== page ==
Court Case Look-Up Service Draws More Than One Million Searches in First Year
Posted: Friday, April 3, 2009
More than 1.2 million case searches were conducted in the first year Minnesota's district court records were accessible over the Internet. The statewide trial court records search engine, Minnesota Public Access Remote (MPA), is one of the benefits from the creation of a new statewide court records database, the Minnesota Court Information System (MNCIS). MNCIS, a state-of-the-art case management system, took five years to complete and cost $30 million. It combined 10 databases then in use around the state and includes case records dating back to the 1970s.
The case look-up service allows individuals to find district court case records online through the Minnesota Judicial Branch Website. The service allows criminal case searches by case number, defendant name, or attorney name. Name searches are limited to cases where at least one charge has resulted in a conviction. More complete case information can be obtained at public service computers located in courthouses.
Civil, family, and probate cases can be searched by party name, case number, or attorney name. The service also enables users to search court calendars by party, business name, case number, judicial officer, or attorney name.
Supreme Court and Court of Appeals court records and opinions are also available on the Judicial Branch Website.
"Hundreds of court employees worked very hard over many years to replace an inefficient and outdated case records system with a first-rate case management system," said State Court Administrator Sue Dosal. "This new system allows better sharing of records with law enforcement and our other justice system partners, and enables us to add new Web-based services like the case look-up function."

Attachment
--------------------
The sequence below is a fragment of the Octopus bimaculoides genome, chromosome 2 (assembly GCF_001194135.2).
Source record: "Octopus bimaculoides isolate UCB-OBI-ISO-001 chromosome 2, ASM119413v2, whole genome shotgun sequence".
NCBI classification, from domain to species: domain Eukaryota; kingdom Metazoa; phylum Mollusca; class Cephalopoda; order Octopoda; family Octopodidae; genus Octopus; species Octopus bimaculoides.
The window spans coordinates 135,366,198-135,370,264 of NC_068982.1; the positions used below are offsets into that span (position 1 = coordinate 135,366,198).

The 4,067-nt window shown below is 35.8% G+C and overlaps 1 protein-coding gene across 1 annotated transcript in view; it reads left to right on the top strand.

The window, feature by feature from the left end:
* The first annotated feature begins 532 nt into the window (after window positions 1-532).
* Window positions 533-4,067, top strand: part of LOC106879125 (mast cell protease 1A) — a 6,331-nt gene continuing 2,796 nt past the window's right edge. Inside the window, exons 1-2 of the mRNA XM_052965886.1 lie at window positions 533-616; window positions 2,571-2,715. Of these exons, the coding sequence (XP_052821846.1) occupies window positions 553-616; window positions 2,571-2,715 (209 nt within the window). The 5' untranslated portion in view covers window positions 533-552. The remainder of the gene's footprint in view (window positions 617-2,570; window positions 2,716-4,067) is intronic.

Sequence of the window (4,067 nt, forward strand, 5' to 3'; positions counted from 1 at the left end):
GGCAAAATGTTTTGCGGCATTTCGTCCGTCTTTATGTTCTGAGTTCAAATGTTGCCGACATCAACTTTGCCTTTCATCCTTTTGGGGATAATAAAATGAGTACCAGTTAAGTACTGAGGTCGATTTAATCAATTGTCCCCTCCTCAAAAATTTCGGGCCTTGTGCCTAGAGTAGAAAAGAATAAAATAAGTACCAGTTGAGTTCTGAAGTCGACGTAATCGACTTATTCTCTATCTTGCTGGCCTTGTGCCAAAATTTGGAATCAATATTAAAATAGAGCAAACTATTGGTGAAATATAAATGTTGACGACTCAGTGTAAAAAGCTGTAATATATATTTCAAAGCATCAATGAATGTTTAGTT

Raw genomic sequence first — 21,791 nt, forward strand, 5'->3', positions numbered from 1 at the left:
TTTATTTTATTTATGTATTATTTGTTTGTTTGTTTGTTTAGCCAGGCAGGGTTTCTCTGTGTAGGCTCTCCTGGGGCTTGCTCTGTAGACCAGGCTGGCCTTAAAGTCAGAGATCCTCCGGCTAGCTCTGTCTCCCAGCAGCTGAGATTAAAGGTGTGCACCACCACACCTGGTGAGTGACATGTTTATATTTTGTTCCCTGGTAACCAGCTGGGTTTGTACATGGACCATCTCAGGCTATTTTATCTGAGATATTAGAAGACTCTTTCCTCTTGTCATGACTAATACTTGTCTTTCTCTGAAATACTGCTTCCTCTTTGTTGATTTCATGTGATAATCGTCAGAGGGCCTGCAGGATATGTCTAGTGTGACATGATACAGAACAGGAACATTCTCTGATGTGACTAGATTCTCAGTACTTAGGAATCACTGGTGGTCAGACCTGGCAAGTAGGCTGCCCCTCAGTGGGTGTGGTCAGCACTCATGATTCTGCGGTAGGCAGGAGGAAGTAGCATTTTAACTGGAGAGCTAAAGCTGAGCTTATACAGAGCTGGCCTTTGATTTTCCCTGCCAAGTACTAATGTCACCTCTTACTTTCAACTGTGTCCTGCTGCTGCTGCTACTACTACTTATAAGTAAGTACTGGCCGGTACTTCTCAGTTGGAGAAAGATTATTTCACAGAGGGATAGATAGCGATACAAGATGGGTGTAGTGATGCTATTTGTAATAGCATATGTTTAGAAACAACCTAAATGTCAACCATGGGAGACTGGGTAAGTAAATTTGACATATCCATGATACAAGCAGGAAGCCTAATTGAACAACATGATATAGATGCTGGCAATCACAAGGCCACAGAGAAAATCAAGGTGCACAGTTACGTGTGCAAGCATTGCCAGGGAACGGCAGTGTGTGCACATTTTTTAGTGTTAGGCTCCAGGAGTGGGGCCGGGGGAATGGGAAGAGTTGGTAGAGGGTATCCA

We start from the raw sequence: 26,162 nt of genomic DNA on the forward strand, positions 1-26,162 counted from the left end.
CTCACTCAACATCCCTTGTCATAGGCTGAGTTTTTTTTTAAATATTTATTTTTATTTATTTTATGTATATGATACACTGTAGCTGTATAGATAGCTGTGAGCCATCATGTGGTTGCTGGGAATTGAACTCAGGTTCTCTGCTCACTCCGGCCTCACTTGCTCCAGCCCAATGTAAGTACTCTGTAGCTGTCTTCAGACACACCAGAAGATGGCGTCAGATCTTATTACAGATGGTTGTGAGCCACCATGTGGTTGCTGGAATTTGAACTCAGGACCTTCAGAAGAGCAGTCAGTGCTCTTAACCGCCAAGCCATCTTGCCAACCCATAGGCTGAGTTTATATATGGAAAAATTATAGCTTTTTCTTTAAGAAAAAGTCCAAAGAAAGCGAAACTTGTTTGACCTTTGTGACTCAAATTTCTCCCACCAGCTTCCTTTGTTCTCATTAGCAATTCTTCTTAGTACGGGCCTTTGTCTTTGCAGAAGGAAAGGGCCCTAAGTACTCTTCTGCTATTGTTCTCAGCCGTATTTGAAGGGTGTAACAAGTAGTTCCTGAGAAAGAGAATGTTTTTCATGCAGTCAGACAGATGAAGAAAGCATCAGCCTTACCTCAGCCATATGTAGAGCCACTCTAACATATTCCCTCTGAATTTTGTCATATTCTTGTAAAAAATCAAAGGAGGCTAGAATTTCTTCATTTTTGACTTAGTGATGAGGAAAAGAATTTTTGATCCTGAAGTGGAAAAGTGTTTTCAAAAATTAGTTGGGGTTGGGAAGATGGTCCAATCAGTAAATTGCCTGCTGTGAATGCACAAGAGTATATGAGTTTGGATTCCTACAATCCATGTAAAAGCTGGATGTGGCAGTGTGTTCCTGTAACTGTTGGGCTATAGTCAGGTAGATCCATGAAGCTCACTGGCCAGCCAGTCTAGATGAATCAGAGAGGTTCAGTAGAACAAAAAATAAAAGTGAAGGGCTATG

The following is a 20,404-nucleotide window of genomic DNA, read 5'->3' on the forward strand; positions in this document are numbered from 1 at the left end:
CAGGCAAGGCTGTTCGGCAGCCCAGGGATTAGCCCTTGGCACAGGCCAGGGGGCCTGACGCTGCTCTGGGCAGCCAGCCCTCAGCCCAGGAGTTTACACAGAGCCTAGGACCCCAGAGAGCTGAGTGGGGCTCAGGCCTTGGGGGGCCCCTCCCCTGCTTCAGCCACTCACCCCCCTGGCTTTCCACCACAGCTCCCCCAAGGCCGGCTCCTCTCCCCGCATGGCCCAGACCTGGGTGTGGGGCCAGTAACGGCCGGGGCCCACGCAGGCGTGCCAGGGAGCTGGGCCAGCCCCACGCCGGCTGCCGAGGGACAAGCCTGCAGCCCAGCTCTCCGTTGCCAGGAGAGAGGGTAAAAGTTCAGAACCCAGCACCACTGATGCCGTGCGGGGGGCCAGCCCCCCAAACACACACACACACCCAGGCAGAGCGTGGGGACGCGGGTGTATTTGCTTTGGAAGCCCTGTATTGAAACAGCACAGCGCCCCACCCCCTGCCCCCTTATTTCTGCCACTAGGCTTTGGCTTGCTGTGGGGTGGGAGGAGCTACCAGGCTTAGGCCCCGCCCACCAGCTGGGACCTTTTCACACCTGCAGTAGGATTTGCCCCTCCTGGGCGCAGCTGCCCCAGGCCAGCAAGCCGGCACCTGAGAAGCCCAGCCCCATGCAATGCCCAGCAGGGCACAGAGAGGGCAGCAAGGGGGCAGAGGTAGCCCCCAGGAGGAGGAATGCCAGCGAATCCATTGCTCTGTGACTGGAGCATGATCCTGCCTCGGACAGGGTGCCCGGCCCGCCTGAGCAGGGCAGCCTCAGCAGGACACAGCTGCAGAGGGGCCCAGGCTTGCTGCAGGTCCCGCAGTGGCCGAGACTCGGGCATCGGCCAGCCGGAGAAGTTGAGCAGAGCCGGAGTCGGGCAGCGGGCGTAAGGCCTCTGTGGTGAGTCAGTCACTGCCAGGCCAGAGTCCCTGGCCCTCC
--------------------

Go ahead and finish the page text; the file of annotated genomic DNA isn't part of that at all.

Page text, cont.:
In addition to providing easier public access to district court records, MNCIS enables the Judicial Branch to share court records with other justice system agencies, including policymakers, law enforcement, prosecutors, and corrections officials. It will also over time make possible labor savings by automating processes now done by hand.
"The investment in MNCIS will pay dividends for Minnesota citizens and for the justice system for years to come," said Chief Justice Eric J. Magnuson. "It's a perfect example of the value of investing in new, more efficient ways of operating the court system."
Court officials caution against using the case look-up service for criminal background checks. The Minnesota Bureau of Criminal Apprehension offers a criminal background check service that links prior criminal history through fingerprints to verify identification of the individual. The MPA service for court records cannot provide this level of verification.
Court officials also caution that name searches conducted through the MPA service could be unreliable because the person identified in the search could have the same name, birth date, or other identifiers as someone else. In addition, criminal offenders frequently use aliases, including the names of others.
Court system staff continues to work to eliminate duplicate records and mistaken entries within the MPA system. Court officials are hoping people who find an error in a court record will notify the district court in the county that created the record so the record can be corrected. Viewers will not be able to modify the case records. Only court administrators can authorize changes.